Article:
Microsoft releases Windows 10 build 19041.208 to Release Preview as the new RTM build

Today, Microsoft released Windows 10 build 19041.208 to the Release Preview ring. It’s a cumulative update that’s been in the Slow ring for just over a week, and it has just one fix:

  • We fixed an issue that fails to send NPLogonNotify API notifications from the credential provider framework.

This is the new expected final build for the Windows 10 May 2020 Update. The feature update is expected to ship to the general public within a week or two, and when non-Insiders get it, this is the build that they’re going to get. Obviously, that’s always subject to change, since Microsoft can find a show-stopping bug at any time.

There are still some known issues though:

  • Windows Mixed Reality may not work correctly for many users on the May 2020 Update. If you regularly use Windows Mixed Reality, we recommend holding off taking the May 2020 Update via Release Preview for now. We are working on a fix which we hope to release in early May.
  • We are aware of an issue where using the DISM (Deployment Image Servicing and Management) tool to repair corruption on systems running the May 2020 Update does not always report the correct status. This will be fixed in an upcoming servicing release.
  • Some apps utilize the ImeMode property to control the IME (Input Method Editor) mode for individual text entry fields to increase typing efficiency. This functionality does not work correctly currently in the May 2020 Update. For example, a number field will not automatically switch to a mode that is best optimized for Japanese numerical input. This issue will be fixed in an upcoming servicing update. To work around this issue in the short term, either manually switch the input mode when typing, or set the Compatibility ‘Use previous version’ checkbox for the impacted keyboard via Settings > Time & Language.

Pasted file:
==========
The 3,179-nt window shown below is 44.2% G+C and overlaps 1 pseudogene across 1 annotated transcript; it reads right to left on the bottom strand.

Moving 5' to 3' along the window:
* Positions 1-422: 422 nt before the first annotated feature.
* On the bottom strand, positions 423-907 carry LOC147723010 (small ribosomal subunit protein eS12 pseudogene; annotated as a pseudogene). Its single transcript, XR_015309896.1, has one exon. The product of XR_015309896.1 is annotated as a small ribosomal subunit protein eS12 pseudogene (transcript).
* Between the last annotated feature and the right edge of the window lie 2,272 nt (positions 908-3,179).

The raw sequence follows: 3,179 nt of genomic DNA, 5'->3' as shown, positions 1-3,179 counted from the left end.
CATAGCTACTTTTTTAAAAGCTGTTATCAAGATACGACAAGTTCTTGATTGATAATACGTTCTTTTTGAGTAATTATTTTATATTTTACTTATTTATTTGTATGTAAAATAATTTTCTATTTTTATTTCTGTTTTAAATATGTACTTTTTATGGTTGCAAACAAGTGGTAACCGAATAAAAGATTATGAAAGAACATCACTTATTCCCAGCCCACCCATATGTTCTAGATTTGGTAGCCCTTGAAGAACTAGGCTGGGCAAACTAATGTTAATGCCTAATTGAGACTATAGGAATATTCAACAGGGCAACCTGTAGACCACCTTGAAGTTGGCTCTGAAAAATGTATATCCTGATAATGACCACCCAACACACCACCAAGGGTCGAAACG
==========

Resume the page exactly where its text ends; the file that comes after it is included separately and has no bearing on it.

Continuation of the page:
Windows 10 build 19041 first arrived in the Fast and Slow rings in December, and it’s been brewing ever since. Microsoft has continued to push cumulative updates, which should make it a more mature feature update by the time it launches. Of course, the reason for this is completely different. It’s because the development cycle is aligned with Azure and the release schedule is aligned with Office 365 ProPlus.

But still, it’s good news that this isn’t going to feel like a day one update. On day one, it will have already been services for over four months. And if that’s still not enough, Microsoft won’t force this update on anyone for some time to come.